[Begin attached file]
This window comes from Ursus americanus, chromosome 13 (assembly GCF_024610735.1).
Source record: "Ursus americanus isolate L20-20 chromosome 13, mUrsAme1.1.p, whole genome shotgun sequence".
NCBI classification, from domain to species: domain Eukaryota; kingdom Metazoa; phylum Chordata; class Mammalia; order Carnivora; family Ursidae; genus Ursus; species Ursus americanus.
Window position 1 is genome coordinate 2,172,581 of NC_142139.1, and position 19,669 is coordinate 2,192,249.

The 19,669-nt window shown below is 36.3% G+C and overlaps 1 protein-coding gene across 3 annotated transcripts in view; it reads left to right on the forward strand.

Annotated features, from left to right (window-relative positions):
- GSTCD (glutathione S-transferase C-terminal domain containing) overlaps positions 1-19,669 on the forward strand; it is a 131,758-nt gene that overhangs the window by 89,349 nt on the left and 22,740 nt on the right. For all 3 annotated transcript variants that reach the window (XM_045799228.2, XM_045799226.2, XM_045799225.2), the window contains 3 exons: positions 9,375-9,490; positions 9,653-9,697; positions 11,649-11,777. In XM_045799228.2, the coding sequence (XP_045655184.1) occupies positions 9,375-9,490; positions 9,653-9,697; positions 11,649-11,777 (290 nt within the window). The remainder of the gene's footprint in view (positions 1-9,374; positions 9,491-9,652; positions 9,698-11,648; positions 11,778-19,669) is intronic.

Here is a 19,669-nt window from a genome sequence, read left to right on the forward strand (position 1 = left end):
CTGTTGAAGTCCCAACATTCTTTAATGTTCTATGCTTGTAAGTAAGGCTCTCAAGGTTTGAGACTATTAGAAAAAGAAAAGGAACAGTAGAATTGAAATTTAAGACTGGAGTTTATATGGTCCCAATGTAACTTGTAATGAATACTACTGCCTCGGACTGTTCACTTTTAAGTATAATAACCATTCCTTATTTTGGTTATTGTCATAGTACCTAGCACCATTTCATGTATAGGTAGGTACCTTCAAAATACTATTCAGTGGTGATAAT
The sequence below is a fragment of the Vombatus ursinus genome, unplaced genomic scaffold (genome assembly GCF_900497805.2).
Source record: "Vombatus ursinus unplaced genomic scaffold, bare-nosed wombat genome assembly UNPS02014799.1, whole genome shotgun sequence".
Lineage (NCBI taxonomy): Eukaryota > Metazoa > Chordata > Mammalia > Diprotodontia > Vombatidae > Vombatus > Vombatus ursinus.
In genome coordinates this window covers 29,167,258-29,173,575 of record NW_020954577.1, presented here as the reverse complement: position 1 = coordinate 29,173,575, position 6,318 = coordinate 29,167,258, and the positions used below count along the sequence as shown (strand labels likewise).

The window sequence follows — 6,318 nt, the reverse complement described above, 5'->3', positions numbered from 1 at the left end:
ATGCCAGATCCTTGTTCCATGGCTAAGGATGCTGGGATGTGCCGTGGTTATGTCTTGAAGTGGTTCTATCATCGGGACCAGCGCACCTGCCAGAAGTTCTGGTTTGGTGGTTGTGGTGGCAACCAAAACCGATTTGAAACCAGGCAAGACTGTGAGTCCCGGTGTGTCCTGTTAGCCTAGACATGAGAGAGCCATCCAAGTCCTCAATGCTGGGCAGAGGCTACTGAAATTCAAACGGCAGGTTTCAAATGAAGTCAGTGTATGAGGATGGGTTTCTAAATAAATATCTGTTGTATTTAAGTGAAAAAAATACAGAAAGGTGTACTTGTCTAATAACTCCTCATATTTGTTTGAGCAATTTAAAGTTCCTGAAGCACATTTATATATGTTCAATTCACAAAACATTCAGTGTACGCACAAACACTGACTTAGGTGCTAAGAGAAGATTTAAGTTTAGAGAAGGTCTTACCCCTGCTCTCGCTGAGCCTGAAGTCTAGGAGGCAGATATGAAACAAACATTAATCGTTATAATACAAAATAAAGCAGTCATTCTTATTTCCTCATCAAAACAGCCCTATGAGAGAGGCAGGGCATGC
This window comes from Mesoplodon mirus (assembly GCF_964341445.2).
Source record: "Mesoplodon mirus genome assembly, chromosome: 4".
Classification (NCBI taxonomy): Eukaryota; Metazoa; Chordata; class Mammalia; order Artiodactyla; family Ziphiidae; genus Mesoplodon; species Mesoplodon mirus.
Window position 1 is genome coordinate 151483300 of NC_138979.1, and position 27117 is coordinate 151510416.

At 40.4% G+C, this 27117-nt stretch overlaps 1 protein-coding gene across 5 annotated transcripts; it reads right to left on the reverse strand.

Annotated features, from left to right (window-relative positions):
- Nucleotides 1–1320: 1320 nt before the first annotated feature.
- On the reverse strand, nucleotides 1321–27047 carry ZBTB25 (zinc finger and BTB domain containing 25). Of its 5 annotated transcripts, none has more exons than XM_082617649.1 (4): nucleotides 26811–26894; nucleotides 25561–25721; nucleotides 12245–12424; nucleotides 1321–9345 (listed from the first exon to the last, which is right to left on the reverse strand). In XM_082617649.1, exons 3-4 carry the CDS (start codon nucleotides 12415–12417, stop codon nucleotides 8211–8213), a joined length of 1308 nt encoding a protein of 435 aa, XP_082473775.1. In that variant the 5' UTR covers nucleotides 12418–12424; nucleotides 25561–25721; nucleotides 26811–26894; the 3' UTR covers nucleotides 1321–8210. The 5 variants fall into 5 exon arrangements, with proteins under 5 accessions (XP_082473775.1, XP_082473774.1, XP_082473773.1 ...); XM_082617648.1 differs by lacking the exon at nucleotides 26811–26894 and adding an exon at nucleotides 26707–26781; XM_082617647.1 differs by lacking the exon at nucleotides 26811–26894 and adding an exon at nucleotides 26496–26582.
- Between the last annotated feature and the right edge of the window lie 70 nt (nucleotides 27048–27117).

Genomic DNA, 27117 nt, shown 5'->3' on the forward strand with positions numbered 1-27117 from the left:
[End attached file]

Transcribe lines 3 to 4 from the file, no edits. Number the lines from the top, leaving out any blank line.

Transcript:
NCBI classification, from domain to species: domain Eukaryota; kingdom Metazoa; phylum Chordata; class Mammalia; order Carnivora; family Ursidae; genus Ursus; species Ursus americanus.
Window position 1 is genome coordinate 2,172,581 of NC_142139.1, and position 19,669 is coordinate 2,192,249.